Jul 13, 2009

Tag(line), You're It!

Ah, the tagline -- that memorable phrase that pithily encapsulates the tone and premise of your brand or service.  No short string of words has ever proven more  frustrating to compose, or produced such satisfying results when it hits the right note.  After all, a terrific tagline (like solo David Kaufman's We Do Business Brawls or David Fuller's Lawyer for Tough Times) simultaneously conveys what you do while letting you stand out, while a clunker (We Care Because You Pay Us To) draws groans.  Perhaps the worst, however, is the the litany of utterly non-descriptive, generic taglines ("Committed To Your Success"; "A National Law Firm Creating Solutions") that run common to law firms and don't generate an iota of memorability.

Importance of a Tagline 

Creating the right tagline for your practice is a challenge for several reasons.  First, a good tagline begins with self-knowledge -- what makes your law firm unique and how that uniqueness benefits your clients.  So tagging your firm as "Compassionate, caring attorneys" addresses only one, the "uniqueness" part of the equation (and to be honest, compassion and caring isn't all that unique), but doesn't share how these characteristics will benefit clients.  An improvement on this tagline could be "Compassionate, caring attorneys who fix your credit problems, not criticize you for them."  It's not a great improvement, but the new tagline has some alliteration and more importantly, tells clients who may be ashamed about their financial situation -- that you'll help, not judge them.

The other tough part of a creating a tagline is making it sing -- finding the right rhythm and clever phrasing -- so that it sticks in people's minds.  This task is particularly difficult for lawyers accustomed to writing briefs and memos in thudding prose that lacks the light, bright precision that makes for a great tagline.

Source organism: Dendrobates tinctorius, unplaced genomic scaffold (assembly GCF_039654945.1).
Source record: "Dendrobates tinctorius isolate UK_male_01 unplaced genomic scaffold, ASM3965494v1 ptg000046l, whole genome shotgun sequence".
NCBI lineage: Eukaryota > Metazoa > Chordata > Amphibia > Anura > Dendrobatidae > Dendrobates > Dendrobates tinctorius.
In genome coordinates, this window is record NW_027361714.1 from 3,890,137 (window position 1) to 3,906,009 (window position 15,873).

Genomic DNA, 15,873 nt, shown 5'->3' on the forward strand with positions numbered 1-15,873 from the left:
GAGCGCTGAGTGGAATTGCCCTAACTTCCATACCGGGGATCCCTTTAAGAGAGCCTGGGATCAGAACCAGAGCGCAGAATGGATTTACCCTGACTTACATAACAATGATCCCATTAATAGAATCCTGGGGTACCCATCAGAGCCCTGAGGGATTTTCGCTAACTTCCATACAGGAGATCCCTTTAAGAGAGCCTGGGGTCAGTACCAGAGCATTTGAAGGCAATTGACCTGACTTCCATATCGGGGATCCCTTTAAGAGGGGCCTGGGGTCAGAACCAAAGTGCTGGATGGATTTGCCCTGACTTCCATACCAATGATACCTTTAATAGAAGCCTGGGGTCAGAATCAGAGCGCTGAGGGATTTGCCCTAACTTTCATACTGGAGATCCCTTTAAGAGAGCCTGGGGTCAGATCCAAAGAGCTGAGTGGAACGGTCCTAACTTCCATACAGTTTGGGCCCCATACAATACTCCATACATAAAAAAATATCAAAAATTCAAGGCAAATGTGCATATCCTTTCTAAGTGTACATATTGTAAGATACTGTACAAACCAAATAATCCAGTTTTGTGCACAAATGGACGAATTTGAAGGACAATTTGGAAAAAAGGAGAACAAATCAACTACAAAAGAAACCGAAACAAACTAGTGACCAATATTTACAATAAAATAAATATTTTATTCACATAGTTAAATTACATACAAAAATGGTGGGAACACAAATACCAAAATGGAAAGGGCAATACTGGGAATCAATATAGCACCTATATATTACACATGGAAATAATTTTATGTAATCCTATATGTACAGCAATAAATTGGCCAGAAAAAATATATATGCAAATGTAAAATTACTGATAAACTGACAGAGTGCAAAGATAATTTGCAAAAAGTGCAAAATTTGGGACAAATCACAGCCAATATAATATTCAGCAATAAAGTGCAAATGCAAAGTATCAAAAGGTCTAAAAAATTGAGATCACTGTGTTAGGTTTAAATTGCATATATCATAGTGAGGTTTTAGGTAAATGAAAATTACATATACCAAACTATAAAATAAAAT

Below are some ideas, from posts around the blogosphere, on ways to create your own unique tag line.

1. Take the tag line seriously.  Set aside some real thinking time to develop a tagline rather than just attempting to toss one out in an offhanded matter. You don't have to devote weeks or months to creating a tagline, but you should allow yourself six to eight hours over the course of a week to come up with some ideas.

2. Don't get caught in perfection-paralysis.  Some lawyers get too bogged down in creating a tagline, trying to anticipate all of the directions that their practice will take so that they can achieve nirvana with a tagline, when nifty would serve just as well.  The point is that taglines aren't set in stone; if your practice takes you down another path -- as it invariably will -- just change your tagline. 

Even major corporations' taglines evolve over time.  Growing up, I associated McDonald's with the tagline, "You deserve a break today," but now I'm accustomed to hearing my daughters' chanting, "I'm loving it" from the backseat as we go through drive-through.  In fact, according to Wikipedia, McDonald's has changed its slogan 23 times over the past 45 years.

3. Don't outsource your tagline to "professionals".  Over at Legal Practice Pro, Jay Fleischman cautions against outsourcing your marketing vision  to professionals, advice that applies with equal force to taglines.  A marketing professional may devise a tagline which sounds terrific but that doesn't accurately convey the essence of your practice, in which case, it simply won't feel genuine.  Or worse, a professional can create a tagline that you're uncomfortable with or embarrassed to use.  As Fleischman says, a marketing pro can help you implement a marketing vision, but you have to do the legwork in figuring out what kind of image you want your tagline to communicate.